As good as these two albums are, “Call Me” is better, the apex of Green and Mitchell’s work together. From start to finish, it sounds as if Green is whispering into your ear, giving the album an intimacy rarely achieved elsewhere. On almost every track, Green recorded a second vocal track, sometimes murmuring his agreement with the lead vocal, sometimes punctuating with a muted cry. Often his two vocals intertwine, becoming difficult to separate, enfolding each other in a wordless embrace. Green’s inventiveness in these passages is exhilarating. He’s as in love with his voice as we are, but he knows better than to show off or to push it. His improvisations on this record are so subtle, so subdued, that they sound as if they’re happening inside his head (an effect that jazz trumpeter Miles Davis often achieved).
Green and Mitchell collaborated on five more records after “Call Me,” and while all of them are good, with more than a few moments of brilliance, they are significantly less satisfying. This is not all that surprising: A sound that is based on an aesthetic of restraint can only hold up for so long. I don’t know why it is, but every time an artist creates a truly delicate aesthetic, it appears to disintegrate after a few years, and inevitably loses its luster. At the same time, Green was beginning to move away from a secular life, and secular music.
In 1974, his ex-girlfriend Mary Woodson broke into his house, poured boiling grits all over Green in his bathtub, and then shot herself. Green took this as a message from God that he should join the ministry. Two years later, although he was still recording soul records, he had been ordained pastor of the Full Gospel Tabernacle in Memphis, where he still preaches today. Three years after that, he fell off the stage at a Cincinnati concert, injuring himself badly. Green saw this as a further sign that he should quit secular music altogether, so he began performing and recording only gospel.
If you want to disappear from the pop-culture consciousness, there’s no better route than immersion in religion. After the initial shock waves caused by Bob Dylan’s late-’70s conversion, he became practically invisible during his born-again phase. With Al Green, there wasn’t even that initial shock. He just faded quietly into semi-obscurity. In the intervening 24 years, Green has produced a steady stream of gospel albums that, while often excellent, have never approached the heights of his early ’70s work. These records have been largely ignored. Most critics and music snobs (I’m no exception) will dig happily through record bins to find old Mahalia Jackson albums, but have little or no interest in contemporary gospel.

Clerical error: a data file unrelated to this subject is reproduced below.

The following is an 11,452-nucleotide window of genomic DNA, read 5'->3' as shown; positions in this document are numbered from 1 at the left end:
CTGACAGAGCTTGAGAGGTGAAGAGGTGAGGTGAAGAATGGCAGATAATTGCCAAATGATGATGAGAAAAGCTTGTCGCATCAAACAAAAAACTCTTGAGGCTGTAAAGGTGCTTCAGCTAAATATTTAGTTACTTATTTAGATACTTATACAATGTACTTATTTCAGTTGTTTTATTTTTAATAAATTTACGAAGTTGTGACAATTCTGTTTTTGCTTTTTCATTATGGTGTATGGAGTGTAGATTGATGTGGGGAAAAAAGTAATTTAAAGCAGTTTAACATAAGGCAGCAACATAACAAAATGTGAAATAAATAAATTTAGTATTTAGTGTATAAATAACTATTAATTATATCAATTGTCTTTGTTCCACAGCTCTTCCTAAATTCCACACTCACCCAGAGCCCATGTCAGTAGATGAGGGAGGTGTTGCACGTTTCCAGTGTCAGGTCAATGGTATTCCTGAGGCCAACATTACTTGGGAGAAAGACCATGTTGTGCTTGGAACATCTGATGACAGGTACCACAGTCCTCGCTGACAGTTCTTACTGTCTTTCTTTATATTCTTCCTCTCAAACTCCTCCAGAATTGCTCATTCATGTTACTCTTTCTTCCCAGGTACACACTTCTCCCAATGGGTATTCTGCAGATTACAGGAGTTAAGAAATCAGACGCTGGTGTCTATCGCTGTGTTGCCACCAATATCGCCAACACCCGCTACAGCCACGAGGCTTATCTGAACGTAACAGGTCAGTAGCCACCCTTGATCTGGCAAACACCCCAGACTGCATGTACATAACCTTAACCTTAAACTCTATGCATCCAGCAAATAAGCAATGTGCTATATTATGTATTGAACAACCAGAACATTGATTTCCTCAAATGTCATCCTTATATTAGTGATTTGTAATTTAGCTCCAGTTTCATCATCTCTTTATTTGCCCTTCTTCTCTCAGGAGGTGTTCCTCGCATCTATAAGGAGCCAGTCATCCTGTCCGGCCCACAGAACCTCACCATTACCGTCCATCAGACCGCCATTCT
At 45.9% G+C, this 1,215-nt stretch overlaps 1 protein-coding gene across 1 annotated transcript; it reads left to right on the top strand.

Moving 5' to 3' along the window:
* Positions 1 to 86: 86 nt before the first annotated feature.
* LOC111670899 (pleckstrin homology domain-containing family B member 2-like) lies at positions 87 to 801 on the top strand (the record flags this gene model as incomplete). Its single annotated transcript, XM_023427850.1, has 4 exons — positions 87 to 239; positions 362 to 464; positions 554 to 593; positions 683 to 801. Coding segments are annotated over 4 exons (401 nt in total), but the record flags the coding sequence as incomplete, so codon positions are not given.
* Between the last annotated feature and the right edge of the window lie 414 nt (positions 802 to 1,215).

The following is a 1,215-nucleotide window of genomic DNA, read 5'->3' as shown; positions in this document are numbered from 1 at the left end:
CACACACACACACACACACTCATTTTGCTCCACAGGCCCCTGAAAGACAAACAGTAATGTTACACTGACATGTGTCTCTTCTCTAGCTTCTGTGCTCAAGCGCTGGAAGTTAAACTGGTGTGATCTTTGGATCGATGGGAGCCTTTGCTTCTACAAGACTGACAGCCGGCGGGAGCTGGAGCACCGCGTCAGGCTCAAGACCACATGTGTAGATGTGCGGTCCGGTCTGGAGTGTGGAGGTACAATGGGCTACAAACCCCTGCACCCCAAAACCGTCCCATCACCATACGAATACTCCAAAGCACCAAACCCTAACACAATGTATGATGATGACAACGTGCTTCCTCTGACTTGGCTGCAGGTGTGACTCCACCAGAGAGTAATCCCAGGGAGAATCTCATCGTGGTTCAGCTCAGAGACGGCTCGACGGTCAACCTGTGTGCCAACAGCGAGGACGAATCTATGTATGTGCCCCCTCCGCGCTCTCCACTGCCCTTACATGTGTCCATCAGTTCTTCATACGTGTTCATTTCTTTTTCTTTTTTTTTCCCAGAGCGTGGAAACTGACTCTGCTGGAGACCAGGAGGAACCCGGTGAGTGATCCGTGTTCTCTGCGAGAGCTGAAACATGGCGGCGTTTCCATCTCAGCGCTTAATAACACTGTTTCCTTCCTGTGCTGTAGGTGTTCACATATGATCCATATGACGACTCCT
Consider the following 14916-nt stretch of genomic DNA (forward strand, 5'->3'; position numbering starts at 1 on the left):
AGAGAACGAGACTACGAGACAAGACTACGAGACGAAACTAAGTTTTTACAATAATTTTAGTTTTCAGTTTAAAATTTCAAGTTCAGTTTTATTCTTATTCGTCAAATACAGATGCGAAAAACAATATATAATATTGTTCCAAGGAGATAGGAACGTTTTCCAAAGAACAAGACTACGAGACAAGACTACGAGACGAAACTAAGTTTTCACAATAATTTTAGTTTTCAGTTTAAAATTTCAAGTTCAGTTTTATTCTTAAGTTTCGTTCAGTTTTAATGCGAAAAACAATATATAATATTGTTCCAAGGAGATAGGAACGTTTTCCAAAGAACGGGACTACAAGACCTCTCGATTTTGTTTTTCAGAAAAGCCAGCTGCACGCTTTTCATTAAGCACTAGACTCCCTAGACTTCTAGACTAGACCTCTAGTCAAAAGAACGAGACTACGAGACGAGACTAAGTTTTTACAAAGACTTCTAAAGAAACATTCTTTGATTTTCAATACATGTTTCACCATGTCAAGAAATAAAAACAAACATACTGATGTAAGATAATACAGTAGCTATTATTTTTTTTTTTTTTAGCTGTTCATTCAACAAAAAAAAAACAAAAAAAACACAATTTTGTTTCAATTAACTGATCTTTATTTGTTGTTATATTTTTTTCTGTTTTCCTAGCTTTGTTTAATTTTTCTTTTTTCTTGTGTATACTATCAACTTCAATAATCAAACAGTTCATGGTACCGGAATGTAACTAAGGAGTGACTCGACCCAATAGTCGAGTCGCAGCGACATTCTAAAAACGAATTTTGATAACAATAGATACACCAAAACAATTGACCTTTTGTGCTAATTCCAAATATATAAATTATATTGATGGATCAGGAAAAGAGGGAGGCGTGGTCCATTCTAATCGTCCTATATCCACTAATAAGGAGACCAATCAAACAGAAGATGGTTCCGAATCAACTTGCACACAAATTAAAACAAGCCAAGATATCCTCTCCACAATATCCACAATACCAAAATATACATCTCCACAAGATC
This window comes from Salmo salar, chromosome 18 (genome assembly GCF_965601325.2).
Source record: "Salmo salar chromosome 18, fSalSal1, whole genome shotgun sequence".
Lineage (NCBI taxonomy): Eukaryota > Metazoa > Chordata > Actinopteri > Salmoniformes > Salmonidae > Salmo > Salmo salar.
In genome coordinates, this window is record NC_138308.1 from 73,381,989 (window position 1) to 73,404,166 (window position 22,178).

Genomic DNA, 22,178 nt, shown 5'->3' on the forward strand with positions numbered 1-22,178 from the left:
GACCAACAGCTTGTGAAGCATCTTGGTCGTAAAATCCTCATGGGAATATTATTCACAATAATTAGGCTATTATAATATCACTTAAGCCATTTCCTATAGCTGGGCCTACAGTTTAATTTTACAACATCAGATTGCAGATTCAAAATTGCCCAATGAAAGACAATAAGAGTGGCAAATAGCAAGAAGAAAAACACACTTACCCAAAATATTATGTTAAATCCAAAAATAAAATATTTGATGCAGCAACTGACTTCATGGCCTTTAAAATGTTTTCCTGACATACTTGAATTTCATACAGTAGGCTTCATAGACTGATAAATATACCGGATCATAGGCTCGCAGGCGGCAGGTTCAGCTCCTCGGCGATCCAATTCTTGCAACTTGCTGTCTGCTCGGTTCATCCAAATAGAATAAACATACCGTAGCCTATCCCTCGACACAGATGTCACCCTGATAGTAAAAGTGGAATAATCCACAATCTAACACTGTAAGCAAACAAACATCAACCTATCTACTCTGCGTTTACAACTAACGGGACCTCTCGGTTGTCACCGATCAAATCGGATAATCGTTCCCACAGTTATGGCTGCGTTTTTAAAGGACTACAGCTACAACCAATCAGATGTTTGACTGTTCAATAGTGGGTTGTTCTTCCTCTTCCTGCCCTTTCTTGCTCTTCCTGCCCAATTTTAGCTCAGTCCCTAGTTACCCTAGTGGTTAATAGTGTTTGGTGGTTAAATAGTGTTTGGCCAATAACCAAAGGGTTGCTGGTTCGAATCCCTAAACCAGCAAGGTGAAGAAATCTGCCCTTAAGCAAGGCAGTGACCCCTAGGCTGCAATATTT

In recent years, Green has started to put secular songs back into his set lists, though he still focuses primarily on gospel. I heard him in concert a few years ago at the Royal Albert Hall in London, and it was a confusing experience. The first hour of the concert was gospel, with lengthy preaching sessions between songs. Green exhorted the audience to take Jesus Christ as their personal savior, and as I recall, 26 of them accepted the offer then and there. They were blessed by the Rev. Green right on the spot, TV preacher style. His evangelical mission accomplished, Green had a huge tub of long-stemmed red roses brought out on stage. For the next hour he performed a set of his greatest hits, while running through the hall offering roses to any pretty girl he saw in exchange for a kiss.
Green recently reunited with Mitchell to make “I Can’t Stop” (just released on Blue Note), their first album of secular music in 27 years. (Mitchell produced one of Green’s gospel albums in the mid-’80s). I was ecstatic when I heard the news, expecting a magical return to the form of 1973. In retrospect, that was a foolish expectation. The album is a disappointment. On the surface, not much has changed: the same arrangement style, a fresh batch of songs in Green’s signature style, even two of the Hodges brothers back on guitar and bass. But the magic is gone. Green’s voice is as supple as ever, but he’s more interested in pushing it now, less content to let it be effortless. Mitchell’s production is more of a problem, though: The sound is thicker now, the band no longer so perfectly tentative, and that magic space that he had carved out for Green’s voice has been filled in, leaving everything sounding crowded and constricted.
Still, now that I’ve adjusted my expectations, it’s a pleasure to hear this amazing team at work again. “I Can’t Stop” will not bring Al Green back to the top of the charts. It will not revive his reputation as the greatest of the smooth soul singers. But I hope it will remind people of the music he used to make, prod them into exploring beyond the obvious splendor of “Let’s Stay Together.” If so, they will find some of the most dazzling overlooked treasures of popular music. There are few pleasures in life more intense than to have Al Green whispering in your ear.
Elliott and the friends with whom he recorded in middle school in Texas (photo courtesy of Dan Pickering)
Heatmiser publicity shot (L-R: Tony Lash, Brandt Peterson, Neil Gust, Elliott Smith) (photo courtesy of JJ Gonson photography)
Elliott and JJ Gonson (photo courtesy of JJ Gonson photography)
"Stray" 7-inch, Cavity Search Records (photo courtesy of JJ Gonson photography)
Elliott's Hampshire College ID photo, 1987
Elliott with "Le Domino," the guitar he used on "Roman Candle" (courtesy of JJ Gonson photography)
Full "Roman Candle" record cover (courtesy of JJ Gonson photography)
Elliott goofing off in Portland (courtesy of JJ Gonson photography)
Heatmiser (L-R: Elliott Smith, Neil Gust, Tony Lash, Brandt Peterson)(courtesy of JJ Gonson photography)
The Greenhouse Sleeve -- Cassette sleeve from Murder of Crows release, 1988, with first appearance of Condor Avenue (photo courtesy of Glynnis Fawkes)